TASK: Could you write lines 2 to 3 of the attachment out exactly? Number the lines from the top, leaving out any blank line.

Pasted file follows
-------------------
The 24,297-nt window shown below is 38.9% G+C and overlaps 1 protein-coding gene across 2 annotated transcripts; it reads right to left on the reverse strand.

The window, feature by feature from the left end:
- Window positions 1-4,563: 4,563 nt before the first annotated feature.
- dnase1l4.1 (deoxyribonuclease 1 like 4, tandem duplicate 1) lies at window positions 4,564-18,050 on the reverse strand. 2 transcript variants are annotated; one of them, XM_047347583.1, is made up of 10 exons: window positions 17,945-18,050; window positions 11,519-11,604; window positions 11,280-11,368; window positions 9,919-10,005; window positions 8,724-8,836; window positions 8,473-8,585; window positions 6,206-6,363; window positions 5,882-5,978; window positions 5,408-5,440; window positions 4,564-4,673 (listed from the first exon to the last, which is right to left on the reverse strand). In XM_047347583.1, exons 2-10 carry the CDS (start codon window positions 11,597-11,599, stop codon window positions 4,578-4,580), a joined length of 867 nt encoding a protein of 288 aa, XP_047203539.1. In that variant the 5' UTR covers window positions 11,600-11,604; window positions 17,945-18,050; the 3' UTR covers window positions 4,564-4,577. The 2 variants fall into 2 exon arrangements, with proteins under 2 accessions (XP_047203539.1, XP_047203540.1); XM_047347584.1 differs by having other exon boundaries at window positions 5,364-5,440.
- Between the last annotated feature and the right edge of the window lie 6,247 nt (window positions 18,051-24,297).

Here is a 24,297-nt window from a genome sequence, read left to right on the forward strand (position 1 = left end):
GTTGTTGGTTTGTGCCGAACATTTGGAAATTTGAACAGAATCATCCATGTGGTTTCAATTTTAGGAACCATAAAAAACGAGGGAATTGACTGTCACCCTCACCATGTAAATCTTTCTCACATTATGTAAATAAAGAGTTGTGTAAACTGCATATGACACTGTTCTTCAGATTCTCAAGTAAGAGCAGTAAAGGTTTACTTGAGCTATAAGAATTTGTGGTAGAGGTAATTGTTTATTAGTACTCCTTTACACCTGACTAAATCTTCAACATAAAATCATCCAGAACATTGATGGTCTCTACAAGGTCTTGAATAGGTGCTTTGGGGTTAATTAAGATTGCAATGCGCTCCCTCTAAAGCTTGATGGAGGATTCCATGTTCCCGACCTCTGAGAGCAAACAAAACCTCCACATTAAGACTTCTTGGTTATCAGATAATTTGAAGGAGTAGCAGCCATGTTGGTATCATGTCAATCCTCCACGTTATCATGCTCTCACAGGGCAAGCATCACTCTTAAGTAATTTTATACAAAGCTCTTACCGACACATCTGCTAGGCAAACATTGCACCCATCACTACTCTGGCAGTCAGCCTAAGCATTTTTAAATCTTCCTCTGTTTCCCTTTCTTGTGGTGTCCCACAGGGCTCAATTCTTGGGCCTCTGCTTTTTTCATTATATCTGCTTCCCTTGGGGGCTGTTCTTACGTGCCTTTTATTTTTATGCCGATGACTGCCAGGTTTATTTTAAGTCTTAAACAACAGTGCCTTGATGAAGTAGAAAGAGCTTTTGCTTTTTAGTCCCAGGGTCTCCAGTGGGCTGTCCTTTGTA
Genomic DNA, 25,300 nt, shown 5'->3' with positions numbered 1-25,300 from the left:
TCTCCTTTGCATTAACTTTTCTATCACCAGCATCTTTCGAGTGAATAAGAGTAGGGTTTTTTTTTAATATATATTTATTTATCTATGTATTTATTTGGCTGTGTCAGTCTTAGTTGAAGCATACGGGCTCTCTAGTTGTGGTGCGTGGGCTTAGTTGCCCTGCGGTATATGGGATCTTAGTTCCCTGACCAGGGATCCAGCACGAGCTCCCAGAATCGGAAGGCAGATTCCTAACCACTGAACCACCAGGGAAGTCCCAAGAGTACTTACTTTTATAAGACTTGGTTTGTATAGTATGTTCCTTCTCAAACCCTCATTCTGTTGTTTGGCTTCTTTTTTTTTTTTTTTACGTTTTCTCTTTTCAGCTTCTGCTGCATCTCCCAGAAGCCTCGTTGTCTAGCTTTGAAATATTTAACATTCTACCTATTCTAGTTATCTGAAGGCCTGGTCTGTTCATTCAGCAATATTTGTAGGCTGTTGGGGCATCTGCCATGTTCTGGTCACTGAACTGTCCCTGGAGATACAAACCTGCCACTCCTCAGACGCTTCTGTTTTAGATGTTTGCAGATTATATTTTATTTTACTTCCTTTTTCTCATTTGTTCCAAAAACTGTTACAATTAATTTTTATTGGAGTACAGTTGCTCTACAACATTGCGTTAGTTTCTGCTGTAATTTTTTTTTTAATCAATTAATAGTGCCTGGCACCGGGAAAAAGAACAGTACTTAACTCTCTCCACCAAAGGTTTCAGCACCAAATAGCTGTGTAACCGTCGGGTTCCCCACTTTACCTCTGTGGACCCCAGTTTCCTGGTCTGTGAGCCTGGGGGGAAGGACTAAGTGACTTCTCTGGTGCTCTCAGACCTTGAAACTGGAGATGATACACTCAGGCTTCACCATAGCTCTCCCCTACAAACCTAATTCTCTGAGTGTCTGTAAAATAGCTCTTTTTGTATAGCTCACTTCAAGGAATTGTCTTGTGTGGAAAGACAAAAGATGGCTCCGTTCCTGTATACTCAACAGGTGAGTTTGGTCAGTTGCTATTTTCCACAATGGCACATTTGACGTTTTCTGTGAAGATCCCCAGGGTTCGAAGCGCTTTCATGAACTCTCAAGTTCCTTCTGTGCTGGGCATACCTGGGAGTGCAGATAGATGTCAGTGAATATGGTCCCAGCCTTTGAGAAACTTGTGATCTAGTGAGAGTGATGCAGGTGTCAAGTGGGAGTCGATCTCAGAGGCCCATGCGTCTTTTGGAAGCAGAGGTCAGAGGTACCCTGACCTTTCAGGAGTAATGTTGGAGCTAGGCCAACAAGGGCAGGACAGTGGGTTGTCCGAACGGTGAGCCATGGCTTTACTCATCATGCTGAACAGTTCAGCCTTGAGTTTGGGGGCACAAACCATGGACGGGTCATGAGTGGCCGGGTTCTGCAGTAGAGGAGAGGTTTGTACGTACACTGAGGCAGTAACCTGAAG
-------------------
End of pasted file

The window, feature by feature from the left end:
- Window positions 1-4,563: 4,563 nt before the first annotated feature.